The History of Lincoln Waites
The Significance of St Anne
St Anne's Guild
St. Anne (Mother of the Virgin Mary, Grandmother of Christ) was originally the Patron Saint of joiners and cabinet makers. But not only joiners took Anne as their patron - she became popular with all those engaged in shoemaking, spinning, weaving and all craftsmen and artisans.
An old Greek Akathist hymn contains the words: "Let us cry to holy Anne with cymbals and psaltery." So there is perhaps the basis of the music, dancing and revelry that soon became associated with St Anne's Day.
In England St. Anne's feast was authorized by Pope Urban IV in 1381. Thus she was honored here more than two hundred years before her day was celebrated as a feast in the rest of the Church.
St Anne held a particular significance to Lincoln. Lincoln's Medieval Cathedral is dedicated to The Virgin Mary - daughter of St Anne. Thus, in Medieval times, any citizen of Lincoln was considered to be a member of St Anne's Guild (Parish), which, of course wasn't free. Every man and woman fit enough to work had to pay an annual fee (a bit like modern day Council Tax) to the Guild. Each Household had to pay these fees during the Whitsun processions in the 12th and 13th Centuries. The people called these fees "Pentecostals".
St Anne's Day Feast
In Lincoln, all through Medieval and Renaissance times and continuing much later, St Anne's Day was celebrated with feasting, a Cycle of Plays from both the Old and New testaments, and undoubtedly music and dancing.
St Anne's Day Music
Whilst information about the feast and the plays is abundant, finding clear information about the music and musicians is far more difficult, not in the least because players and musicians were often mentioned using the same Latin word - "histrio" ("histrionibus", etc). It is quite possible that this came about because many actors were also musicians or singers, but that doesn't help us unravel it all now. Our assumption is that musicians did take part in the St Anne's Day celebrations, as this Feast Day was such an important one in Lincoln's calendar."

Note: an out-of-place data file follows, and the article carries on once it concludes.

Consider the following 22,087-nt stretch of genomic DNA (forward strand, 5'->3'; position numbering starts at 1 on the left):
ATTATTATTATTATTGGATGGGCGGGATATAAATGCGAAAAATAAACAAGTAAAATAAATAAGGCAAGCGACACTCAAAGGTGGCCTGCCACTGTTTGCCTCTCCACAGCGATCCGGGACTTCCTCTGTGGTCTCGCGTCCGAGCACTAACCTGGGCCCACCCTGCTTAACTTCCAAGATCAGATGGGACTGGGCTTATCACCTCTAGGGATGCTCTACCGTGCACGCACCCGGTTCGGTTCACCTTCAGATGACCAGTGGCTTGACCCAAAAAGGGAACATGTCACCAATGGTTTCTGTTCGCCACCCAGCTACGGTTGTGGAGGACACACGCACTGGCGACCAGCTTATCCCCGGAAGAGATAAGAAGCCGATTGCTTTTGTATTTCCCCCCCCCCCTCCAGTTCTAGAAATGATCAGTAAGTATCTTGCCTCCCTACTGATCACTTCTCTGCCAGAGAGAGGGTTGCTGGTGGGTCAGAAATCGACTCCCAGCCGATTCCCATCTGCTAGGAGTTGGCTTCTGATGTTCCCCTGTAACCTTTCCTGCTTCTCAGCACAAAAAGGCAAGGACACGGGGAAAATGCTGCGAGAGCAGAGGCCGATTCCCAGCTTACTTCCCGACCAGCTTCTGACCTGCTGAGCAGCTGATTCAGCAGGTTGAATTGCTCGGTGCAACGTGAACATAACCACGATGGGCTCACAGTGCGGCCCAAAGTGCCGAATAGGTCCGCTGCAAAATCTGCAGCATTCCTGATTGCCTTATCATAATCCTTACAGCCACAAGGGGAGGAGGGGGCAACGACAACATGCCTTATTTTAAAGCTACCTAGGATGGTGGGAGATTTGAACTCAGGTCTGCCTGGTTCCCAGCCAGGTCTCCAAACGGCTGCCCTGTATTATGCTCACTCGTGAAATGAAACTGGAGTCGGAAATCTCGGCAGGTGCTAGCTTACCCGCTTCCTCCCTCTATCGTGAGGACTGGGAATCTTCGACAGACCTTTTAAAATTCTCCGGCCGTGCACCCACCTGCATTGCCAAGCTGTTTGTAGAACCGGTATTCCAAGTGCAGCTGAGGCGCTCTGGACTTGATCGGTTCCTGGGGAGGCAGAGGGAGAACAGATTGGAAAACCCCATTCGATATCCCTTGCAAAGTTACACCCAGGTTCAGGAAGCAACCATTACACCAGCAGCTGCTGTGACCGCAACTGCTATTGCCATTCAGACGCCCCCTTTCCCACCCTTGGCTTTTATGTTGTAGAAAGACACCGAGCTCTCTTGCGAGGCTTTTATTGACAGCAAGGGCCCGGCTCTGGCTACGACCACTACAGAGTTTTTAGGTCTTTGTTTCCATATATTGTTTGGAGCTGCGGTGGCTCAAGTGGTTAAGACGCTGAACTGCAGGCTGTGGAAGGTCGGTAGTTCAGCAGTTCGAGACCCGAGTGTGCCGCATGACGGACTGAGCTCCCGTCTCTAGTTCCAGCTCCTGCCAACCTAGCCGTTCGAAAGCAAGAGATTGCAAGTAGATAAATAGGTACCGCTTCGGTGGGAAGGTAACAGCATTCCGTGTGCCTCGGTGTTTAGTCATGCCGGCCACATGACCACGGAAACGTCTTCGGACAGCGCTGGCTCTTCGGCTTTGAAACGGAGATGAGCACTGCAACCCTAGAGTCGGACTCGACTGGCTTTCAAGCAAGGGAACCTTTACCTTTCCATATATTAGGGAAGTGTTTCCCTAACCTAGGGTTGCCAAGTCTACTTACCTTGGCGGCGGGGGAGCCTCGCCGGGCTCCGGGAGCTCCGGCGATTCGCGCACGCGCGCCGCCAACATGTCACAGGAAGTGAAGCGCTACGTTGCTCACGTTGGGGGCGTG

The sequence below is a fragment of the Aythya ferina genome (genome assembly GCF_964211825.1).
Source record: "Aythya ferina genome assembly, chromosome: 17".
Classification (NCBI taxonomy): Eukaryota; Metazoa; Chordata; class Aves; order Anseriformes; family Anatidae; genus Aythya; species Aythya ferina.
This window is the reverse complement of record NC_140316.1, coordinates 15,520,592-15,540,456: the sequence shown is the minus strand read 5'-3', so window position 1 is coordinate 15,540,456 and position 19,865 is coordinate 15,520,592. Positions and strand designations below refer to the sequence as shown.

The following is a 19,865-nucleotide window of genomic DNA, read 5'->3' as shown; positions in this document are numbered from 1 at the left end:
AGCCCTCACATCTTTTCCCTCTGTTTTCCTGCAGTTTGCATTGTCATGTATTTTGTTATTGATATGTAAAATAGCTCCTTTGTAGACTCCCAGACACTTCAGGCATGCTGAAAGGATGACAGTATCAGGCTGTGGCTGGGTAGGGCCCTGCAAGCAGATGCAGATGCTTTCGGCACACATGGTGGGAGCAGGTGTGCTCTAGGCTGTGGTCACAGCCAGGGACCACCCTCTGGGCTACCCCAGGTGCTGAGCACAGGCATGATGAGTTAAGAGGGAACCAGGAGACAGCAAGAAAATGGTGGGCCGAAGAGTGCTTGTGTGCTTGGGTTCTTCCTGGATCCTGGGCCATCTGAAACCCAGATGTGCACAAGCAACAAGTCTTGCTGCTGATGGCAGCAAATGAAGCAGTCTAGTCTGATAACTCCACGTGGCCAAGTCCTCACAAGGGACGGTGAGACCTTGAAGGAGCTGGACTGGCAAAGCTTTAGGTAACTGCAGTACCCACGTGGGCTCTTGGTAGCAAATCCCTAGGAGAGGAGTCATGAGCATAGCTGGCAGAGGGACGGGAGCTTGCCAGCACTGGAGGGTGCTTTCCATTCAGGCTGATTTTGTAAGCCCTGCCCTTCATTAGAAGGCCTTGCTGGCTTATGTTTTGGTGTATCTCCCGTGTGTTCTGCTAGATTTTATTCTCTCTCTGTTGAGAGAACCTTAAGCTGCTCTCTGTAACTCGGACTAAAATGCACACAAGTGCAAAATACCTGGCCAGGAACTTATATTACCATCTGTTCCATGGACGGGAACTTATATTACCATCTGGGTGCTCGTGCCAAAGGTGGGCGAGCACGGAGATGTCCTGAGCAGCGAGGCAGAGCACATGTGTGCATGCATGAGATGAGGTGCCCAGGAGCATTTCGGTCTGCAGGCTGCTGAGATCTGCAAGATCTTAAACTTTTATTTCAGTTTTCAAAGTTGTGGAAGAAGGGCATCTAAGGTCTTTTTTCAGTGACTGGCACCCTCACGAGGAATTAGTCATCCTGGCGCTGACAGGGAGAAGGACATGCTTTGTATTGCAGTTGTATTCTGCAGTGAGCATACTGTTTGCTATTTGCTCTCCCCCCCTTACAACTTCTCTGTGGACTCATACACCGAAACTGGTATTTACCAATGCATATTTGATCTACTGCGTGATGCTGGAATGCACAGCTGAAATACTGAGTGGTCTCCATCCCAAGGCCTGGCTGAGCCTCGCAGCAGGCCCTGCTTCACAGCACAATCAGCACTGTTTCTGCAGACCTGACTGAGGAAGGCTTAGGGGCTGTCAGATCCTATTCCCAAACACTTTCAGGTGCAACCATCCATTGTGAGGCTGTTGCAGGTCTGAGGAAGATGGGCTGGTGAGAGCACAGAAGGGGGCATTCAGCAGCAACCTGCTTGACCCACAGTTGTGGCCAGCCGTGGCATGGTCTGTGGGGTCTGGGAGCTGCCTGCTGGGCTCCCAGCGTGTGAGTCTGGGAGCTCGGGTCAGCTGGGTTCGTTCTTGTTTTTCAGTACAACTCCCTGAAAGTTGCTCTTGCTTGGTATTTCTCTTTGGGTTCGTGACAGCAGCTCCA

These snippets are exactly that - a small sample of the vast well of information surrounding St Anne's procession, Feast, Guild and the Guild Fees. It serves to give you a feel for what was going on at the time. It is very likely that the Waits and possibly other minstrels played quite a big part in the festivities - playing marches for the Mayoral procession, music to accompany the Cycle of Plays, and dance music during the festivities.
1344 - St Peter's Parish in the Skin Market. A beautiful wax candle burns before St Anne's image, and the people had lights at their feast.
1515 - The Mayor and five or six others "had communication with Dr. Ranstone for the profits of St Anne's Guild."
1515 - The Mayor's procession was on Ascension Day
1518 - Aldermen ordered to take part in the Procession
1519 - Statute: "Every Man and Woman in the City, being able, shall be brother and sister in St Anne's Guild and pay yearly 4d, man and wife, at the least.
1521 - Aldermen wear Crimson Gowns (which are the property of the Guild) to the Procession. Any Alderman refusing to take part is fined.
1521 - The Pater Noster play was performed
1522 - Two honest persons to be appointed to gather the money on St Anne's Day.
1527 - "Stipendia officiorum, Item soluti histrionibus istius civitatis pro feodis suis."
1558 - When Henry Capcote was Mayor, an Act was passed that, following the procession, all people should go to Service or Sermon in Lincoln Minster. It seems like he was trying to replace the feasting and pageantry with something more pious.
1567 - The play of "Old Tobye" (Tobias) to be played at the feast of Pentecost next.